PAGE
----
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New York • Digital First Media, which oversees The Salt Lake Tribune and Park City's Park Record, announced Friday that it will "evaluate and consider strategic alternatives" that could lead to the sale of some or all of the company.
CEO John Paton said the company has retained UBS Securities to review a full range of alternatives including selling the entire company, selling regional clusters or doing nothing.
"We believe we have many options available to us to maximize the value of our businesses for our stockholders and the board of directors has therefore decided to assess the full range of these opportunities," Paton said.
In a statement, the company said there are no assurances that the process will result in a transaction or transactions or on the timing of any decisions. The company also said that it will not disclose developments in the process until the board decides how it will proceed.
Digital First, based in New York, was formed in December 2013 with the merger of MediaNews Group and the former Journal Register Co. It is the nation's second-largest newspaper company, based on circulation, operating in 15 states, with 800 multi-platform news and information products, including 76 daily and Sunday newspapers and 160 weeklies. The company said it serves 75 million customers monthly.
The company is controlled by the hedge fund Alden Global Capital.
It has been approached by various interested parties over the past months, said Paton, but there have been no "formal or serious" discussions.
While the company could be sold in whole, or in regional chunks or expanded or not sold at all, "one of benefits of making these announcements is you end up testing the marketplace for all of those options, rather than doing it theoretically," he said.
The combined companies are closing in on $200 million in digital ad revenue a year, he said. "The strategy we pursued was to put the companies together and to drive digital revenue relentlessly."
At the same time, the spinoffs of print publishing by a number of media companies have received a good reception from investors, he said. "Over the past year what you have seen is a remarkable resurgence in the market, with the realization of the real power of media companies to go forward."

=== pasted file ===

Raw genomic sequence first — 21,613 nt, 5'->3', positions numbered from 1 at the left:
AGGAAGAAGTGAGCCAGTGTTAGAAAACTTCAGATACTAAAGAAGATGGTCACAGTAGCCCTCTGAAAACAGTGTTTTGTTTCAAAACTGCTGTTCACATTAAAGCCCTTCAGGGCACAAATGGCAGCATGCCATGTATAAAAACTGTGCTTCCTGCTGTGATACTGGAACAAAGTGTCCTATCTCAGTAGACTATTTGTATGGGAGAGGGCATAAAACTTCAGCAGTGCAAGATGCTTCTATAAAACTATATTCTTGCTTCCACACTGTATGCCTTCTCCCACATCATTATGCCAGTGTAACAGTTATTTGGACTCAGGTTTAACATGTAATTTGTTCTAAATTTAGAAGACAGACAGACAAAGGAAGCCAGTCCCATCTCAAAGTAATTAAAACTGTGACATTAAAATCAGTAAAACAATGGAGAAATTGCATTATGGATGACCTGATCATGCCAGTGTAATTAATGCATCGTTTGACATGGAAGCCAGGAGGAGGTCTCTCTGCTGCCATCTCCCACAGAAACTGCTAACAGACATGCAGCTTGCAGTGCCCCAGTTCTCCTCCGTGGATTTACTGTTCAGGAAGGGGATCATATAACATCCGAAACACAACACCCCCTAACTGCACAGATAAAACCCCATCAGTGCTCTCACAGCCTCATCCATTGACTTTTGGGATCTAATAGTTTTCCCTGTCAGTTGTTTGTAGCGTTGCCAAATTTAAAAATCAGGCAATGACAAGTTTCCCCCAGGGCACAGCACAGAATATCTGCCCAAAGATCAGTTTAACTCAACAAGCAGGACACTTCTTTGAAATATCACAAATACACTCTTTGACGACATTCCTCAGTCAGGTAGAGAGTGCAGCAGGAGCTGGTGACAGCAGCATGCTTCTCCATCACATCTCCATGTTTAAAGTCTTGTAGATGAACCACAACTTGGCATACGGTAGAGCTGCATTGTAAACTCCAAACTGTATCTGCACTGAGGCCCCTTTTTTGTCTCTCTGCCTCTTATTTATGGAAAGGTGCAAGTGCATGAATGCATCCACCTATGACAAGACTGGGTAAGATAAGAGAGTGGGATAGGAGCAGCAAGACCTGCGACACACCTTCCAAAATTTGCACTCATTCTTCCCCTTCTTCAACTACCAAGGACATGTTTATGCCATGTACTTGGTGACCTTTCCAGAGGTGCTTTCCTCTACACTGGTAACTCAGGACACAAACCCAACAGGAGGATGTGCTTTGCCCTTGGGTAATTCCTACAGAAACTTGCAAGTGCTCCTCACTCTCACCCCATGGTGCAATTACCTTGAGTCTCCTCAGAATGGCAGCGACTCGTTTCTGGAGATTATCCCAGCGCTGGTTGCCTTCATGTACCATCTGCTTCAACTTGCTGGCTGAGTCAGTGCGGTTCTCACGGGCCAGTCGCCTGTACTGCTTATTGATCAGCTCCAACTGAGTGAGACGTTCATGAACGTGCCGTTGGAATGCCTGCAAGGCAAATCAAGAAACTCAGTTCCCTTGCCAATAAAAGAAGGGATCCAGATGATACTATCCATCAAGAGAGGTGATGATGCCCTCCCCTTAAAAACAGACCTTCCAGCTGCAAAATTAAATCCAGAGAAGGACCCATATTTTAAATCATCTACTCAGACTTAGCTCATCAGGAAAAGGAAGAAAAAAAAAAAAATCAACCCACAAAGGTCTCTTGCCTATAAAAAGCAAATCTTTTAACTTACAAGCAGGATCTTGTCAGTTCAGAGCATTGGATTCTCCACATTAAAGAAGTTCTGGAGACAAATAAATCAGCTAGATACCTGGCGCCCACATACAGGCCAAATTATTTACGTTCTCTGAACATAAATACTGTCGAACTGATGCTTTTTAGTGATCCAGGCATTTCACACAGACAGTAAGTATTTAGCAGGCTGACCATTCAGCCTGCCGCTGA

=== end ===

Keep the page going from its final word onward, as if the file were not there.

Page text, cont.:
Media analysts said it would be hard to find a buyer for Digital First Media as a whole, and that a more likely course would be for regional buyers to acquire pieces of the company.
"They could decide to break up the business into different operating entities a Rocky Mountain cluster, an East Coast cluster and a California cluster," said Alan Mutter, a media consultant and former newspaper executive based in Silicon Valley who blogs regularly on the state of the media.
While the company cautioned that there is no time limit on discussions, newspaper analyst Ken Doctor of Outsell, who first reported that Alden Global Capital was getting ready to sell Digital First Media, predicted a sale in the near future.
"I think we'll see largely the dissolution of this company within six months," Doctor said.
Media analysts have speculated since last spring about Digital First's future after the company shut down its experimental, centralized digital newsroom, called Project Thunderdome. Paton said Friday's action is unrelated to Thunderdome, which was one of many digital experiments the company has undertaken under his leadership.
"The news information industry in America is undergoing a period of seismic change, defined by the need to consolidate to rapidly compete in a digital world," Paton said. "The companies that will succeed are those which have meaningful scale and digital expertise. By anticipating the rapid revolution in our industry and responding to stay ahead of the curve, DFM has clearly emerged as a leading player, based on the high quality of our assets and the extensive work we have done to transform them into multi-platform products."
Digital First's largest properties include The Tribune, the San Jose Mercury News, The Denver Post, the Los Angeles Daily News, The New Haven Register, the St. Paul Pioneer Press.